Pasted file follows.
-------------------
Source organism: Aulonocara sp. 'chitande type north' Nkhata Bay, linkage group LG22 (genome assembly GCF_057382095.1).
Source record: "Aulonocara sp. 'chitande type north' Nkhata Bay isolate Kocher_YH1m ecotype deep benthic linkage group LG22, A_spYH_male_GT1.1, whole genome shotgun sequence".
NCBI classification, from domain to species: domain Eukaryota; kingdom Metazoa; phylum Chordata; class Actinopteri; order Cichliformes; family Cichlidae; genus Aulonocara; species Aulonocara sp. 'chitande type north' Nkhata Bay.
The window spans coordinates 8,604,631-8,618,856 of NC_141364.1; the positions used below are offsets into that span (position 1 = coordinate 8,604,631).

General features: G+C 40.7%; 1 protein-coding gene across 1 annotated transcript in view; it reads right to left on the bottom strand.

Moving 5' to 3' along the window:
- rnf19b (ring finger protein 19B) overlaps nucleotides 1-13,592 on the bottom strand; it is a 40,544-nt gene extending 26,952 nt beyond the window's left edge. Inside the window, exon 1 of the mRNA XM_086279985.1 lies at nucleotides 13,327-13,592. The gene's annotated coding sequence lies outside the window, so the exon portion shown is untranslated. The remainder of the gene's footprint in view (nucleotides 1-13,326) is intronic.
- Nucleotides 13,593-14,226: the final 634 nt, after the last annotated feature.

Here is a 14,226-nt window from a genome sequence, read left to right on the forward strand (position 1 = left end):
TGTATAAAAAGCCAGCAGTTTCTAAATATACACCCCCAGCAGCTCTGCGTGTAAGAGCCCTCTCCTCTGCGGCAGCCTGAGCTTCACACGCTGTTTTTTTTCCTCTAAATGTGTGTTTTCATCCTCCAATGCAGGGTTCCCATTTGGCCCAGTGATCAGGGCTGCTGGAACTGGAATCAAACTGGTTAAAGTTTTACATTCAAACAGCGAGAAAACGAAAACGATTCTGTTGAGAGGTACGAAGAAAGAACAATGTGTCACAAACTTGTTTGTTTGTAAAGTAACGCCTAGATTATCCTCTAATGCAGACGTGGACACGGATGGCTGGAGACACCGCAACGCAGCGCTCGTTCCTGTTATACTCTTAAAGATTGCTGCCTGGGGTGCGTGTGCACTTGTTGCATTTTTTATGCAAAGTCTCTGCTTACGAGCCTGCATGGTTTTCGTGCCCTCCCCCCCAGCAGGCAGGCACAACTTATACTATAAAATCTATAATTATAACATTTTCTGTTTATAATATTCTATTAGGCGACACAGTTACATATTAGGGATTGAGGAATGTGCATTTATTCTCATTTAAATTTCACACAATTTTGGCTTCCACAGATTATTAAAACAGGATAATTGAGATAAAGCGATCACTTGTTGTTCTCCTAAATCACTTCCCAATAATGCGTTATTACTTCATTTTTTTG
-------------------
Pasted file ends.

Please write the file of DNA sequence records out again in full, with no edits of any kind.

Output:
Source organism: Aulonocara sp. 'chitande type north' Nkhata Bay, linkage group LG22 (genome assembly GCF_057382095.1).
Source record: "Aulonocara sp. 'chitande type north' Nkhata Bay isolate Kocher_YH1m ecotype deep benthic linkage group LG22, A_spYH_male_GT1.1, whole genome shotgun sequence".
NCBI classification, from domain to species: domain Eukaryota; kingdom Metazoa; phylum Chordata; class Actinopteri; order Cichliformes; family Cichlidae; genus Aulonocara; species Aulonocara sp. 'chitande type north' Nkhata Bay.
The window spans coordinates 8,604,631-8,618,856 of NC_141364.1; the positions used below are offsets into that span (position 1 = coordinate 8,604,631).

General features: G+C 40.7%; 1 protein-coding gene across 1 annotated transcript in view; it reads right to left on the bottom strand.

Moving 5' to 3' along the window:
- rnf19b (ring finger protein 19B) overlaps nucleotides 1-13,592 on the bottom strand; it is a 40,544-nt gene extending 26,952 nt beyond the window's left edge. Inside the window, exon 1 of the mRNA XM_086279985.1 lies at nucleotides 13,327-13,592. The gene's annotated coding sequence lies outside the window, so the exon portion shown is untranslated. The remainder of the gene's footprint in view (nucleotides 1-13,326) is intronic.
- Nucleotides 13,593-14,226: the final 634 nt, after the last annotated feature.

Here is a 14,226-nt window from a genome sequence, read left to right on the forward strand (position 1 = left end):
TGTATAAAAAGCCAGCAGTTTCTAAATATACACCCCCAGCAGCTCTGCGTGTAAGAGCCCTCTCCTCTGCGGCAGCCTGAGCTTCACACGCTGTTTTTTTTCCTCTAAATGTGTGTTTTCATCCTCCAATGCAGGGTTCCCATTTGGCCCAGTGATCAGGGCTGCTGGAACTGGAATCAAACTGGTTAAAGTTTTACATTCAAACAGCGAGAAAACGAAAACGATTCTGTTGAGAGGTACGAAGAAAGAACAATGTGTCACAAACTTGTTTGTTTGTAAAGTAACGCCTAGATTATCCTCTAATGCAGACGTGGACACGGATGGCTGGAGACACCGCAACGCAGCGCTCGTTCCTGTTATACTCTTAAAGATTGCTGCCTGGGGTGCGTGTGCACTTGTTGCATTTTTTATGCAAAGTCTCTGCTTACGAGCCTGCATGGTTTTCGTGCCCTCCCCCCCAGCAGGCAGGCACAACTTATACTATAAAATCTATAATTATAACATTTTCTGTTTATAATATTCTATTAGGCGACACAGTTACATATTAGGGATTGAGGAATGTGCATTTATTCTCATTTAAATTTCACACAATTTTGGCTTCCACAGATTATTAAAACAGGATAATTGAGATAAAGCGATCACTTGTTGTTCTCCTAAATCACTTCCCAATAATGCGTTATTACTTCATTTTTTTG